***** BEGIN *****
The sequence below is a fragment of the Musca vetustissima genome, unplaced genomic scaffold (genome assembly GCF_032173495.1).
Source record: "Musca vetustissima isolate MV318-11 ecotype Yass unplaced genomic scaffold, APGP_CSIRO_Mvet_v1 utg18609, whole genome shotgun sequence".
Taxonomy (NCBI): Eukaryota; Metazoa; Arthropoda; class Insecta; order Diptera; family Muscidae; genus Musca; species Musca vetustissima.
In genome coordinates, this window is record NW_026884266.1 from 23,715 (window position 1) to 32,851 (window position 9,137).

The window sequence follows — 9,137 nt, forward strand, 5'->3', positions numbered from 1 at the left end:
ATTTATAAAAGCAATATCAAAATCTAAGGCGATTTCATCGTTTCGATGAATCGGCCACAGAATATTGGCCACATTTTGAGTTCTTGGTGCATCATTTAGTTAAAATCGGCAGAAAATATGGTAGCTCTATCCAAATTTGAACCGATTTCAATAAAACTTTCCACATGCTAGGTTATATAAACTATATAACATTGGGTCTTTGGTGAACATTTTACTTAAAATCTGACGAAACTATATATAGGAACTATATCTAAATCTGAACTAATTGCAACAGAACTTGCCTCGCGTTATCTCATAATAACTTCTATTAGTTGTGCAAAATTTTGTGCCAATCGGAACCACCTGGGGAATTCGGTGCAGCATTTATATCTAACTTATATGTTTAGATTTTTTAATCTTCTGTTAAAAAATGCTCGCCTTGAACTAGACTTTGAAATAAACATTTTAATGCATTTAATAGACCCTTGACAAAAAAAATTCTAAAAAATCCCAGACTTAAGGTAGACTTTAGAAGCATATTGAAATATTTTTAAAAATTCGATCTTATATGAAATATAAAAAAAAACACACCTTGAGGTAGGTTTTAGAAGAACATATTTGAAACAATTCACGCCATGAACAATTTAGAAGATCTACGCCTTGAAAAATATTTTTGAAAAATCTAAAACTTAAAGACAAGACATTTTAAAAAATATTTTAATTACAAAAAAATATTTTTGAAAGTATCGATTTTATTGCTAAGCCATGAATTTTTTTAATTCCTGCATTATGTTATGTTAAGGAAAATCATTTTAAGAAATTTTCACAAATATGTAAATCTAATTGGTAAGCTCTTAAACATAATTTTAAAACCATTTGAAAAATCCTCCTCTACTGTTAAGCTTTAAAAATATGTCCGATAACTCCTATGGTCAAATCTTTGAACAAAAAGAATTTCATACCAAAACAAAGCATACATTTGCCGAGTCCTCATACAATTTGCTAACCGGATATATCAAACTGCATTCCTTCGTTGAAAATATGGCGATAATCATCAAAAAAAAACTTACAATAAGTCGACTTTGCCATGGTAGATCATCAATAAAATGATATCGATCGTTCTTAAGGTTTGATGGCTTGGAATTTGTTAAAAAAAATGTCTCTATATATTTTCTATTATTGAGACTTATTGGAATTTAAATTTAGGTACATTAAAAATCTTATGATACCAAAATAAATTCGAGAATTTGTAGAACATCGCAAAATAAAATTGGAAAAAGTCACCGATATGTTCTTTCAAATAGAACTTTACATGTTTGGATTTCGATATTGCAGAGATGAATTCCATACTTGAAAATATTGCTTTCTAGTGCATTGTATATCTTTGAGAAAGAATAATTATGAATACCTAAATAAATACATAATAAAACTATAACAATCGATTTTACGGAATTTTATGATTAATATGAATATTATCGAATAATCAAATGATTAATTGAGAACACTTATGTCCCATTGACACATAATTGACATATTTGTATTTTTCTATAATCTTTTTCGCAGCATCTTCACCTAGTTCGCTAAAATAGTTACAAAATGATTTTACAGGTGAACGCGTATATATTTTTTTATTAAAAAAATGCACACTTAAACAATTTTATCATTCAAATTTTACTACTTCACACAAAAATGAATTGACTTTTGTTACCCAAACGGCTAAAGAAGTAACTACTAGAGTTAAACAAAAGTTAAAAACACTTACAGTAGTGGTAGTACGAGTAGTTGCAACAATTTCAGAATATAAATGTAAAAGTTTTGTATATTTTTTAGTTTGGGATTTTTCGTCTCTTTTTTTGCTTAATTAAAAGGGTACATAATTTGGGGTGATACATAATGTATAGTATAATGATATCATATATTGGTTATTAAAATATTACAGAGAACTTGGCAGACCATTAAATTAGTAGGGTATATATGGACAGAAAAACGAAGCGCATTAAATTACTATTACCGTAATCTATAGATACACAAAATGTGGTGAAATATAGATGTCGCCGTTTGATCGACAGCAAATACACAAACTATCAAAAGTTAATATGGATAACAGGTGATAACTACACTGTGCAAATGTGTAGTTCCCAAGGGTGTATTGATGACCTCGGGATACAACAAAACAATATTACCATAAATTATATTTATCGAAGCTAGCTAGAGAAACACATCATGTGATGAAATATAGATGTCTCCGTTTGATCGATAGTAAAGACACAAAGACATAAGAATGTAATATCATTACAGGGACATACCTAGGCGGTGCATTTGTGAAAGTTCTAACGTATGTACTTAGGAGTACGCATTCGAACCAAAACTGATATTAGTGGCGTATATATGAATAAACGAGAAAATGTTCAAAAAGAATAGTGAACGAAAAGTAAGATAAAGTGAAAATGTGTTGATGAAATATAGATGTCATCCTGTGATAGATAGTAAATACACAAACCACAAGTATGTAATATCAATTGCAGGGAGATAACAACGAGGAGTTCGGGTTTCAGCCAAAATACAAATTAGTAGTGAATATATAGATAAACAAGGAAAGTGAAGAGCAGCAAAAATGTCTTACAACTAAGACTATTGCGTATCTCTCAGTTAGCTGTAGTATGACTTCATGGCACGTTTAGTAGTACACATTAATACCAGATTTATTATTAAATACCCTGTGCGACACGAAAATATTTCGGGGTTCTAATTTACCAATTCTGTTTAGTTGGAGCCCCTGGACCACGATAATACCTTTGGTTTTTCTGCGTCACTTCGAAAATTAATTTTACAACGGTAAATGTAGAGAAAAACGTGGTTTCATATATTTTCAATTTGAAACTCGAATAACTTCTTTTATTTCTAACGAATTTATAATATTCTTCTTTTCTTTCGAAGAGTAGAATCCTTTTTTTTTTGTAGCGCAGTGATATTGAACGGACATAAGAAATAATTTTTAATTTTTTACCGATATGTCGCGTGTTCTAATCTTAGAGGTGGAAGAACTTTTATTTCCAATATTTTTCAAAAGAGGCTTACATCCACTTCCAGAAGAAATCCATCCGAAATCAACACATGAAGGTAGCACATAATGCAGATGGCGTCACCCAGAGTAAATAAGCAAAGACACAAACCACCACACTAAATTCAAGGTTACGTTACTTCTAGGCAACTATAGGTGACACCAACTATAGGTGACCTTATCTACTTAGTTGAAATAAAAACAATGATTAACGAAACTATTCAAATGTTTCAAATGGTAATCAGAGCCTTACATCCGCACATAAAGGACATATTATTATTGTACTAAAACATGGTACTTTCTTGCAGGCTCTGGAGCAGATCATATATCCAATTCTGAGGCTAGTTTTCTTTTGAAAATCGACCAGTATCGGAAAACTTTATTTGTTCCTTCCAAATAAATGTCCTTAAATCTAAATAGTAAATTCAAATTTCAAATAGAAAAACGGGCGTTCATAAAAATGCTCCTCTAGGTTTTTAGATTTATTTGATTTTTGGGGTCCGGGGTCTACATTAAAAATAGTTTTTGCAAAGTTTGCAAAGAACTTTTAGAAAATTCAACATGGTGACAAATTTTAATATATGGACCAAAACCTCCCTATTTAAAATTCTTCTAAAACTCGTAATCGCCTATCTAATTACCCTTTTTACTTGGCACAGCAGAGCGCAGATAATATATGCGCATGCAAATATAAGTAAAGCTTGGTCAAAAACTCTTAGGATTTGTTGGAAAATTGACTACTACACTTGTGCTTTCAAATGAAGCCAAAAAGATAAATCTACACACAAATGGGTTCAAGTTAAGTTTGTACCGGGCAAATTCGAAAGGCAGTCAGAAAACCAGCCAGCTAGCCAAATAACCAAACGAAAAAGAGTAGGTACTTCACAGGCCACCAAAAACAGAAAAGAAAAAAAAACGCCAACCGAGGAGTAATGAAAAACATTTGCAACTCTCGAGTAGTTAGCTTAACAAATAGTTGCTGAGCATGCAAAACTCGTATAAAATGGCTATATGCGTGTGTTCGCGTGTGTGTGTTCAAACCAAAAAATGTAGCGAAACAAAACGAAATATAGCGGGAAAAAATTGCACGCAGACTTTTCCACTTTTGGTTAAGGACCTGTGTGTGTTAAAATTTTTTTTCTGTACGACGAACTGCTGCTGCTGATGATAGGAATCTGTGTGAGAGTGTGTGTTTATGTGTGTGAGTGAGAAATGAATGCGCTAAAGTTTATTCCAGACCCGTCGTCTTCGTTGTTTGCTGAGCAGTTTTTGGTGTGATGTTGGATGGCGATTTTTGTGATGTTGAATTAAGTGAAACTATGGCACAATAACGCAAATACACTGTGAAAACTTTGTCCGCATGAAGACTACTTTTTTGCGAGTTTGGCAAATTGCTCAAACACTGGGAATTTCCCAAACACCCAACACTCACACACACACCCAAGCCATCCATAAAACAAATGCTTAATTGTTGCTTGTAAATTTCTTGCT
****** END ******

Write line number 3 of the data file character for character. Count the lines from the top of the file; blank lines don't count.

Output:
Taxonomy (NCBI): Eukaryota; Metazoa; Arthropoda; class Insecta; order Diptera; family Muscidae; genus Musca; species Musca vetustissima.